‘Scientology covered up sexual abuse’


This video from the USA says about itself:

3 March 2017

Los Angeles police are probing allegations of sexual assault against That ’70s Show actor Danny Masterson, authorities told The Hollywood Reporter Friday. There is also a report of a possible cover up by the Church of Scientology.

From The Independent in Britain today:

Church of Scientology allegedly covered up abuse claims filed against That ’70s Show TV star Danny Masterson

The incidents were said to have occurred in the early 2000s

Jacob Stolworthy

Actor Danny Masterson, who appeared in sitcom That ’70s Show, is reportedly being investigated by the LAPD after allegations that accusations of sexual assault were covered up by the Church of Scientology.

Variety has reported that the LAPD is looking into claims of sexual assault that were said to have been committed by Masterson – a practicing Scientologist – in the early 2000s. Masterson has denied the claims.

A statement from the LAPD reads: “Three women have come forward and disclosed that they were sexually assaulted by Masterson during the early 2000s.”

The claims that the Church of Scientology covered up the allegations against the actor come courtesy of journalist Tony Ortega.

Masterson’s representative told Variety that the “false allegations appear to be motivated to boost Leah Remini’s anti-Scientology television series [Leah Remini: Scientology and the Aftermath].“ …

Masterson appeared in That ’70s Show alongside Ashton Kutcher with whom he currently stars in Netflix comedy The Ranch.

81 WOMEN ACCUSE FORMER USA GYMNASTICS DOCTOR OF SEXUAL ABUSE USA Gymnastics president Steve Penny resigned on Thursday afternoon in response. [HuffPost]

NATO’s ‘new’ Libya, world’s worst child abuse


This 30 October 2011 video is called Jean Bricmont: The 3 victims of the lie of the humanitarian war in Libya.

From the BBC today:

Libya exposed as an epicentre for migrant child abuse

By Paul Adams, BBC News

The United Nations has warned that large numbers of children are still risking their lives to make the dangerous journey from Libya to Italy.

Unicef says almost 26,000 children – most of them unaccompanied – crossed the Mediterranean last year.

In its new report, Unicef says many children suffer from violence and sexual abuse at the hands of smugglers and traffickers.

But they rarely report their abuse, for fear of arrest and deportation.

The agency also says there is a lack of food, water and medical care in Libya’s detention centres.

The plight of children, many of them unaccompanied by parents, has become a tragically familiar part of the wider story of mass migration over the past two years.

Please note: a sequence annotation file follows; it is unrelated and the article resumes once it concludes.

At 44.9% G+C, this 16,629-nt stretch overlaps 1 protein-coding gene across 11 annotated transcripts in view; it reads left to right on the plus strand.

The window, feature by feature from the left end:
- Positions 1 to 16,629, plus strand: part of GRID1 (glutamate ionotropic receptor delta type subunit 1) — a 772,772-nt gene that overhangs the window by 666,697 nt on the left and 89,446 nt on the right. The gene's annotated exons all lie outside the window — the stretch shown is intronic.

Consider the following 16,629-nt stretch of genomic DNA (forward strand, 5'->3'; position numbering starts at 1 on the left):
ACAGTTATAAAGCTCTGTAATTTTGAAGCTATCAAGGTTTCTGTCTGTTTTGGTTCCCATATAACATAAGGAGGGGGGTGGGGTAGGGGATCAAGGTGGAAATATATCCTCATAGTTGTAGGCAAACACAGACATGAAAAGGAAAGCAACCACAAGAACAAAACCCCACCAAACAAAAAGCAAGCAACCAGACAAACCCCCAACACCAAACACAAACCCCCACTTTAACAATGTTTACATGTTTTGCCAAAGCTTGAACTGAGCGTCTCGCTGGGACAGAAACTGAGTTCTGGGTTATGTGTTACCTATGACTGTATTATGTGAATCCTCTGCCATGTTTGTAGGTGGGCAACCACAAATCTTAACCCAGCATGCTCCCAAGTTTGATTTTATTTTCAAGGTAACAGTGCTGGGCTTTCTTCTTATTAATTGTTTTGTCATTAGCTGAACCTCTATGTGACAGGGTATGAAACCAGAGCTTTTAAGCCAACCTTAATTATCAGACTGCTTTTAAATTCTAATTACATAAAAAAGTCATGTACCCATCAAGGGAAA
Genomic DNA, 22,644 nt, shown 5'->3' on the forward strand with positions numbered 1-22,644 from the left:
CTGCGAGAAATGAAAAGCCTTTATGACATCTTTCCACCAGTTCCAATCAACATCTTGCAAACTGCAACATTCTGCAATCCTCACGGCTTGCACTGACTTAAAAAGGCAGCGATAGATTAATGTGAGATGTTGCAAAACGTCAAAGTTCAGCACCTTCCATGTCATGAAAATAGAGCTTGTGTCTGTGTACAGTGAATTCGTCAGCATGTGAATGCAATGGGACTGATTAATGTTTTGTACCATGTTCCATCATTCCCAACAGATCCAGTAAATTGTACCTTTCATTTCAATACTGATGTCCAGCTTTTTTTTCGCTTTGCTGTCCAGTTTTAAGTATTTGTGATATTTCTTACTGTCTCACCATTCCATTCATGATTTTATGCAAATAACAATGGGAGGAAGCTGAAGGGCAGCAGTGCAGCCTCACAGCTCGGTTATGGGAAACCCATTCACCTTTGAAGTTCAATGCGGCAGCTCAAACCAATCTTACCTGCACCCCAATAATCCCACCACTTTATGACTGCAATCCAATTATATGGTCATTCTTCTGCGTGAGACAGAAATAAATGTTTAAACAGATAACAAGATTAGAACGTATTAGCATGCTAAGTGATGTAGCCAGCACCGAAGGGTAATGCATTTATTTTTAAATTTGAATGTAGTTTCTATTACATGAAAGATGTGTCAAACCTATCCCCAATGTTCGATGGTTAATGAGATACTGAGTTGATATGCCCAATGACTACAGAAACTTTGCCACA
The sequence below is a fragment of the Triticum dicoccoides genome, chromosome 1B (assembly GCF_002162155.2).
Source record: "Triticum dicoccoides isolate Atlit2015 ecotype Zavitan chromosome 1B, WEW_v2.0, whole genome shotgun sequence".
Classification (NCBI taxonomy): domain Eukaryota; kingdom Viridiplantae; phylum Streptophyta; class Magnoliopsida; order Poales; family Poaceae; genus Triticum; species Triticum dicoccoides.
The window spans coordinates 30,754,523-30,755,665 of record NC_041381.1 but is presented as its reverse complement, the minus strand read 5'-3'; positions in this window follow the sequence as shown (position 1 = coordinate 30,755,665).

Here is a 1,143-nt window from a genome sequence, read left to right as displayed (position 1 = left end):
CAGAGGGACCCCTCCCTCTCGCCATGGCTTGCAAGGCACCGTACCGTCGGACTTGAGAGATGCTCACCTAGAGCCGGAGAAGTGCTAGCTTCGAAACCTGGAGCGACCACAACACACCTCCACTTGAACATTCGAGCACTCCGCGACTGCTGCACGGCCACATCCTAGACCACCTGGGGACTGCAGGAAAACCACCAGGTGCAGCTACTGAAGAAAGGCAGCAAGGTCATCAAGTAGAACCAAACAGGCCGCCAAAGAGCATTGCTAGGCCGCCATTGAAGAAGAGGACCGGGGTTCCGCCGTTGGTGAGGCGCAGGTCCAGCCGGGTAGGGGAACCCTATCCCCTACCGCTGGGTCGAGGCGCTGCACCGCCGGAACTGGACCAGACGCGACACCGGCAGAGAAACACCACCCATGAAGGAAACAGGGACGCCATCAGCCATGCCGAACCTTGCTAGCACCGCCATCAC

But while much has been said about the extreme dangers faced at sea, the privations experienced on land, especially in Libya, are less familiar.

Unicef’s latest report, A Deadly Journey for Children, documents – in sometimes horrific detail – stories of slavery, violence and sexual abuse experienced by huge numbers of vulnerable children making their perilous way to Italy.

“What really shocked Unicef staff and me… is what happens to them [children] on this route,” says Justin Forsyth, the organisation’s deputy executive director. “Many of these children have been brutalised, raped, killed on this route.”

Girls such as nine-year-old Kamis, who set off with her mother from their home in Nigeria. After a desert crossing in which a man died, followed by a dramatic rescue at sea, they found themselves held at a detention centre in the Libyan town of Sabratha.

I was in Sabratha when that torture jail was still not there, only the ancient Roman theatre and other archaeological buildings; before NATO’s ‘humanitarian’ war on Libya. I cry.

“They used to beat us every day,” Kamis told the researchers. “There was no water there either. That place was very sad. There’s nothing there.”

Much of the violence is gratuitous, and much of it is sexual.

“Nearly half the women and children interviewed had experienced sexual abuse during migration,” the report says. “Often multiple times and in multiple locations.”

Borders, it seems, are particularly dangerous.

“Sexual violence was widespread and systemic at crossings and checkpoints,” says the report.

Many of the assailants are in uniform. This is said to be just one reason why those who suffer abuse are reluctant to report their experiences.

And Libya, as the funnel through which so many journeys pass, has earned itself a shocking reputation as the epicentre of abuse.

“Approximately one third [of those interviewed] indicated they had been abused in Libya,” the report says. “A large majority of these children did not answer when asked who had abused them.”